Nov 7, 2022 - Politics & Policy

DeSantis' Latino support grows as election nears

Photo illustration of Ron DeSantis over a red and burgundy background with elements of ballots.

Photo illustration: Brendan Lynch/Axios. Photo: James Gilbert/Getty Images

Latinos could help Gov. Ron DeSantis secure his second term as governor tomorrow — and propel him if he runs for president in 2024.

Driving the news: A majority of Hispanic voters back DeSantis over Democrat Charlie Crist, and some support the Republican’s decision to fly migrants from Texas to Martha's Vineyard, according to a new Telemundo/LX News poll.

State of play: Polls show he's appeared to have made big strides with Latinos since he lost the Hispanic vote by 10 percentage points in 2018, according to NBC News exit polling.

  • A recent bilingual survey of 625 likely Hispanic voters by Telemundo/LX News showed DeSantis leads Crist 51% to 44% and that 56% of respondents approve of the job the governor is doing.
  • His hurricane response, defiant style of governing and immigration stance have buoyed his popularity.

Between the lines: Many Florida Latinos, particularly Cuban American and Venezuelan Americans, have long skewed Republican. But political misinformation, the linking of Democrats to socialist policies and heavy investments in Latino voters by the GOP helped Trump make inroads in 2020 with Latinos in other parts of the U.S., political analysts say.

  • Republicans are hoping to capitalize on those gains.
  • But the Telemundo survey found voters with Puerto Rican roots back Crist over DeSantis 59% to 37%. Other Hispanic voters back Crist by a more narrow margin.
  • DeSantis is leading among independent Hispanic voters by a 22-point margin.

Quick take: Hispanic voters are generally “less concerned with social issues and more concerned about following the American dream and the economy," Sean Foreman, political science professor at Barry University in Miami, told Axios.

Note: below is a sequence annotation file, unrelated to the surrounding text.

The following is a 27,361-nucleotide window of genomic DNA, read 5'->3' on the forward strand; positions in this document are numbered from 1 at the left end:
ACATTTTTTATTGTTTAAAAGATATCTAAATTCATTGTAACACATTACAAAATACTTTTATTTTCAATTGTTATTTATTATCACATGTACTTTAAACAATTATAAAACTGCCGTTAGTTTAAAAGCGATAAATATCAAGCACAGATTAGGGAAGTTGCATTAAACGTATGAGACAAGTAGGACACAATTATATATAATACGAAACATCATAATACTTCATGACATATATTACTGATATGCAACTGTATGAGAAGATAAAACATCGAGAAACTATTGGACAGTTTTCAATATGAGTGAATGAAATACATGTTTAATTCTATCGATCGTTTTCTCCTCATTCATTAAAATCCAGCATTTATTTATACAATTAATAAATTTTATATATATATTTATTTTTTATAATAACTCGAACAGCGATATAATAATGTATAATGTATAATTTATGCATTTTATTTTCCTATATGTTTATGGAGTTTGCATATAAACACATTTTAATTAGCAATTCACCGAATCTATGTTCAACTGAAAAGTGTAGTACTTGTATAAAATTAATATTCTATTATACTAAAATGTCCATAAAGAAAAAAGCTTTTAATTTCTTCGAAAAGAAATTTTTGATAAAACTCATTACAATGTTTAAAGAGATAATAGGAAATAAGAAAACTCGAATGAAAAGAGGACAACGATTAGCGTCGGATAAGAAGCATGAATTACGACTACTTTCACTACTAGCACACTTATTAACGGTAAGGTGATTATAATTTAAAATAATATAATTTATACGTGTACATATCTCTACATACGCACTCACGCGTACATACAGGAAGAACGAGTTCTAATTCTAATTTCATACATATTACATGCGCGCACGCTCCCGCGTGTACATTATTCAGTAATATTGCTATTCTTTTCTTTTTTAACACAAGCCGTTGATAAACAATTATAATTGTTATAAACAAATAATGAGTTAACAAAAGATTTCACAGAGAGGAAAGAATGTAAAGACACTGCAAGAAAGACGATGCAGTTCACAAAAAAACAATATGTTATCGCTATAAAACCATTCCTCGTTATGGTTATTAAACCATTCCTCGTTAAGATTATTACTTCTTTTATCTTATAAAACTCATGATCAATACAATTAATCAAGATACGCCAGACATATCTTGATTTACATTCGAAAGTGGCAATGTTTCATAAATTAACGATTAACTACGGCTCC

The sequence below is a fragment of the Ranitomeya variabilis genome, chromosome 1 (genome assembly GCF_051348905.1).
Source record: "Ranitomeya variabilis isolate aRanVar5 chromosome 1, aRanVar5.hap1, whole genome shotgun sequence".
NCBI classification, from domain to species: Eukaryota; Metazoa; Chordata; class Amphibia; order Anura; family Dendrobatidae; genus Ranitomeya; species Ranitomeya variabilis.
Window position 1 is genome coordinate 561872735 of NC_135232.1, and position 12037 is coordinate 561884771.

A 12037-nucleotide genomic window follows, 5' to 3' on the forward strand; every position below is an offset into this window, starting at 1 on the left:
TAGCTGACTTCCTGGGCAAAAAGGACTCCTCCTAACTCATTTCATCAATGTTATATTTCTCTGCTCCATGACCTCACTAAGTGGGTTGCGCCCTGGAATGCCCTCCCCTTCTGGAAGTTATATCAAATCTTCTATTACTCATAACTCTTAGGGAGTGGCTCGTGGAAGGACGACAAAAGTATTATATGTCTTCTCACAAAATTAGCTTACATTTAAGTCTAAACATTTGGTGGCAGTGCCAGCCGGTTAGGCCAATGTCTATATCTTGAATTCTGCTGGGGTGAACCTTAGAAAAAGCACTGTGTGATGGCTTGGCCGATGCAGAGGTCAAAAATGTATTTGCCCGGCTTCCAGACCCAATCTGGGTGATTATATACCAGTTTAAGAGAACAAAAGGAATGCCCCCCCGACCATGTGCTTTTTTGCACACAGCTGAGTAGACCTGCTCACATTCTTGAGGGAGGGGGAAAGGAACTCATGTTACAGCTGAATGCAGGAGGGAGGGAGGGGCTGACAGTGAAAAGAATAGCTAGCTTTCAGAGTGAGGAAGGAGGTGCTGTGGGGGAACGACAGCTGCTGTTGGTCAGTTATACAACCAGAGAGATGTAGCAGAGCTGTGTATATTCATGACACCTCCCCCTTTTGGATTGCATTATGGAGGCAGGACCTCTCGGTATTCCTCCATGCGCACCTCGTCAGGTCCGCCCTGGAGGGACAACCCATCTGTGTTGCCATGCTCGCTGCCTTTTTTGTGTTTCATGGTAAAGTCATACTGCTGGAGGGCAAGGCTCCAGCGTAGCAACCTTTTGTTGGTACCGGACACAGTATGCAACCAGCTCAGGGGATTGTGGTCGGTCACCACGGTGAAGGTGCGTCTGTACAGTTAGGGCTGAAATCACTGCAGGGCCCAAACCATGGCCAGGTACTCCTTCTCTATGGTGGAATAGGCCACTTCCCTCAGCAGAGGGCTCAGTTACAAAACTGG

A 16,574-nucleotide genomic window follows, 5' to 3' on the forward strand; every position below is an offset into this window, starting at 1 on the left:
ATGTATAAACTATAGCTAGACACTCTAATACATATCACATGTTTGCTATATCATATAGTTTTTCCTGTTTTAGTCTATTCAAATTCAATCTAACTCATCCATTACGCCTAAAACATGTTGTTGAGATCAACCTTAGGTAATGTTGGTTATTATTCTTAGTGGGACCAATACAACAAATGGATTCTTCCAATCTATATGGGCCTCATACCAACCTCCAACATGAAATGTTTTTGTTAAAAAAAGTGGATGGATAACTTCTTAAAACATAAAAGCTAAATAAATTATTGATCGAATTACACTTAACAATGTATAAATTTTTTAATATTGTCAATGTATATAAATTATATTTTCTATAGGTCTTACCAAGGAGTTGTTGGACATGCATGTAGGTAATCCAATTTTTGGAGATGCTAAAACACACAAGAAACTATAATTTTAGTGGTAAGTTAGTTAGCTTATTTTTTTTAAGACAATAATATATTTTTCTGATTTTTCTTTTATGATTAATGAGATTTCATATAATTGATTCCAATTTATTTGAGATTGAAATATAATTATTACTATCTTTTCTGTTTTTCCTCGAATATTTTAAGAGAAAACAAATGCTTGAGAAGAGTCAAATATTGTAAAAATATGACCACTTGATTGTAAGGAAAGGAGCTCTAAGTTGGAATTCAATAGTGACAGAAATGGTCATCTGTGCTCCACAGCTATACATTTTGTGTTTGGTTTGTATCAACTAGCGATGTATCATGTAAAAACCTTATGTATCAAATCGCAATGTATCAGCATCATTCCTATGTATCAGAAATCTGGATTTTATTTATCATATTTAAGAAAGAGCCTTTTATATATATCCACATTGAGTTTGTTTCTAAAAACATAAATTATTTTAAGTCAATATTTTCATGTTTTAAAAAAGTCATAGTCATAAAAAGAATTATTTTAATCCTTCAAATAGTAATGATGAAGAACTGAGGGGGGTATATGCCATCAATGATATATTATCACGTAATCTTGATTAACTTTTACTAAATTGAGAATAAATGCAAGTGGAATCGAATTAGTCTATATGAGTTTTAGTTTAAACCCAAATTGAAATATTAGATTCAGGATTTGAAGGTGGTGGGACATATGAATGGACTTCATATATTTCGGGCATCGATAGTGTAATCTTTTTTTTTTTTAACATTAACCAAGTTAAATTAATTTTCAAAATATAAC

• "Abortion being Charlie Crist's main talking point doesn't really resonate with Hispanic voters."

Zoom in: Republicans have been especially focused on the once Democratic stronghold of Miami-Dade county — the most Hispanic county in the state.

  • Exit polls showed DeSantis lost in Miami-Dade County by 20 percentage points in 2018.
  • If DeSantis can capture Miami-Dade, he will be the first gubernatorial candidate to do so in 20 years. If he does, "Florida is going to go ultra-red and Democrats are going to have to figure out a new strategy going forward," Foreman said.

The big picture: DeSantis is also popular among the general Florida population. A recent poll conducted by Florida Atlantic University shows his overall approval rating was 53% among registered voters and 57% of respondents.

  • An October survey by the University of South Florida said they either "strongly approve" or "somewhat approve" of the job DeSantis has done in regard to jobs and the economy.

The intrigue: DeSantis' treatment of migrants and asylum seekers as well as his anti-illegal immigration rhetoric may not be hurting him among all Latinos — and it could even be helping him, experts say.

  • Some voters who more recently moved to the U.S. or who sympathize with migrants may have been turned off by DeSantis' controversial migrant flights to Martha's Vineyard, Elizabeth Aranda, a sociology professor at the University of South Florida, told Axios.
  • But others who have been here longer and who feel they migrated "the right way" may support him and want to separate themselves from the stigma undocumented migrants carry, Aranda explained.

What they're saying: Democratic criticism of the flights carrying migrants has backfired, claimed Armando Ibarra, president of Miami Young Republicans.

  • "Many Hispanic and Latino immigrants understand the abuses and the human rights challenges presented by the uncontrolled migration," Ibarra told Axios.

The other side: Hillsborough County Democratic Hispanic Caucus president Victor DiMaio told Axios that all isn't lost for Hispanic voters going blue.

  • "I know everyone is rushing to write the epitaph of the Democratic party for Hispanic voters but I'm not ready to do that," DiMaio said.
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